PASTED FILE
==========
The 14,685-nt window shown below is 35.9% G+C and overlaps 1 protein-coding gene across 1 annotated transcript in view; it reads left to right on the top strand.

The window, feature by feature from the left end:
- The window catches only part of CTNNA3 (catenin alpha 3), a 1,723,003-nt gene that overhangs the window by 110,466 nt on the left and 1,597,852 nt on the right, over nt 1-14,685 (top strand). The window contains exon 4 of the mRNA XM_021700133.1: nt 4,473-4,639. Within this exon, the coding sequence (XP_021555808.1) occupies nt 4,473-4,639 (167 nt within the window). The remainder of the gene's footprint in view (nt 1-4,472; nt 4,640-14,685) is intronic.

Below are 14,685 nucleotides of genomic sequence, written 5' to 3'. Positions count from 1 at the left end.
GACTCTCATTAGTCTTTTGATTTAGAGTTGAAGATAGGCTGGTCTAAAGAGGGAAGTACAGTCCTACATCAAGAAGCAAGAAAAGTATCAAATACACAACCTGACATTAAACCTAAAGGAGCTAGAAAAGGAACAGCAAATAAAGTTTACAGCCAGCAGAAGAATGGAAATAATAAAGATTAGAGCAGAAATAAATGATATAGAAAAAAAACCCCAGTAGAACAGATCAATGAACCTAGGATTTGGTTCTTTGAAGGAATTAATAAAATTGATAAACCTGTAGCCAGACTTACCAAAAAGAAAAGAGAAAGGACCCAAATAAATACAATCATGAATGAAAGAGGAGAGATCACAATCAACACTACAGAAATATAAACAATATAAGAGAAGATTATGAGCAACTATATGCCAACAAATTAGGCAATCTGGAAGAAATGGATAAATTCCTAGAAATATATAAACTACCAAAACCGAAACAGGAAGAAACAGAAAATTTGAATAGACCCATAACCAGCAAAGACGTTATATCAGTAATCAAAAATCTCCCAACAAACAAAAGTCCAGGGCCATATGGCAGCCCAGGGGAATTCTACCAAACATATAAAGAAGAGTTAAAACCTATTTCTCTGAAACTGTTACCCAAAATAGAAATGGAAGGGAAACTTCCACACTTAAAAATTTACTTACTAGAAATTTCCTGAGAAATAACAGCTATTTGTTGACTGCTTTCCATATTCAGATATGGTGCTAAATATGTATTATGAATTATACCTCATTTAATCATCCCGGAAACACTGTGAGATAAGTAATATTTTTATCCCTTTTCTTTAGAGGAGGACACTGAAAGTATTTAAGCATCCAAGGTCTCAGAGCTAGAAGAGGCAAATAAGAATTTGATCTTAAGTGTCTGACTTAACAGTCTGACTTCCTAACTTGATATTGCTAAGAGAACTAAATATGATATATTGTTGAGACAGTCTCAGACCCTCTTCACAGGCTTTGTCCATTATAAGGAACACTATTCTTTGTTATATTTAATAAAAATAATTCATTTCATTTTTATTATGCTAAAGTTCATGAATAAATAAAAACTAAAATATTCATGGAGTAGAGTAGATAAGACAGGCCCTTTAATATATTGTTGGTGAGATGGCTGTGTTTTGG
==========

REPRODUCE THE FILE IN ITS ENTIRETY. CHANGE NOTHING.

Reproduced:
The 14,685-nt window shown below is 35.9% G+C and overlaps 1 protein-coding gene across 1 annotated transcript in view; it reads left to right on the top strand.

The window, feature by feature from the left end:
- The window catches only part of CTNNA3 (catenin alpha 3), a 1,723,003-nt gene that overhangs the window by 110,466 nt on the left and 1,597,852 nt on the right, over nt 1-14,685 (top strand). The window contains exon 4 of the mRNA XM_021700133.1: nt 4,473-4,639. Within this exon, the coding sequence (XP_021555808.1) occupies nt 4,473-4,639 (167 nt within the window). The remainder of the gene's footprint in view (nt 1-4,472; nt 4,640-14,685) is intronic.

Below are 14,685 nucleotides of genomic sequence, written 5' to 3'. Positions count from 1 at the left end.
GACTCTCATTAGTCTTTTGATTTAGAGTTGAAGATAGGCTGGTCTAAAGAGGGAAGTACAGTCCTACATCAAGAAGCAAGAAAAGTATCAAATACACAACCTGACATTAAACCTAAAGGAGCTAGAAAAGGAACAGCAAATAAAGTTTACAGCCAGCAGAAGAATGGAAATAATAAAGATTAGAGCAGAAATAAATGATATAGAAAAAAAACCCCAGTAGAACAGATCAATGAACCTAGGATTTGGTTCTTTGAAGGAATTAATAAAATTGATAAACCTGTAGCCAGACTTACCAAAAAGAAAAGAGAAAGGACCCAAATAAATACAATCATGAATGAAAGAGGAGAGATCACAATCAACACTACAGAAATATAAACAATATAAGAGAAGATTATGAGCAACTATATGCCAACAAATTAGGCAATCTGGAAGAAATGGATAAATTCCTAGAAATATATAAACTACCAAAACCGAAACAGGAAGAAACAGAAAATTTGAATAGACCCATAACCAGCAAAGACGTTATATCAGTAATCAAAAATCTCCCAACAAACAAAAGTCCAGGGCCATATGGCAGCCCAGGGGAATTCTACCAAACATATAAAGAAGAGTTAAAACCTATTTCTCTGAAACTGTTACCCAAAATAGAAATGGAAGGGAAACTTCCACACTTAAAAATTTACTTACTAGAAATTTCCTGAGAAATAACAGCTATTTGTTGACTGCTTTCCATATTCAGATATGGTGCTAAATATGTATTATGAATTATACCTCATTTAATCATCCCGGAAACACTGTGAGATAAGTAATATTTTTATCCCTTTTCTTTAGAGGAGGACACTGAAAGTATTTAAGCATCCAAGGTCTCAGAGCTAGAAGAGGCAAATAAGAATTTGATCTTAAGTGTCTGACTTAACAGTCTGACTTCCTAACTTGATATTGCTAAGAGAACTAAATATGATATATTGTTGAGACAGTCTCAGACCCTCTTCACAGGCTTTGTCCATTATAAGGAACACTATTCTTTGTTATATTTAATAAAAATAATTCATTTCATTTTTATTATGCTAAAGTTCATGAATAAATAAAAACTAAAATATTCATGGAGTAGAGTAGATAAGACAGGCCCTTTAATATATTGTTGGTGAGATGGCTGTGTTTTGG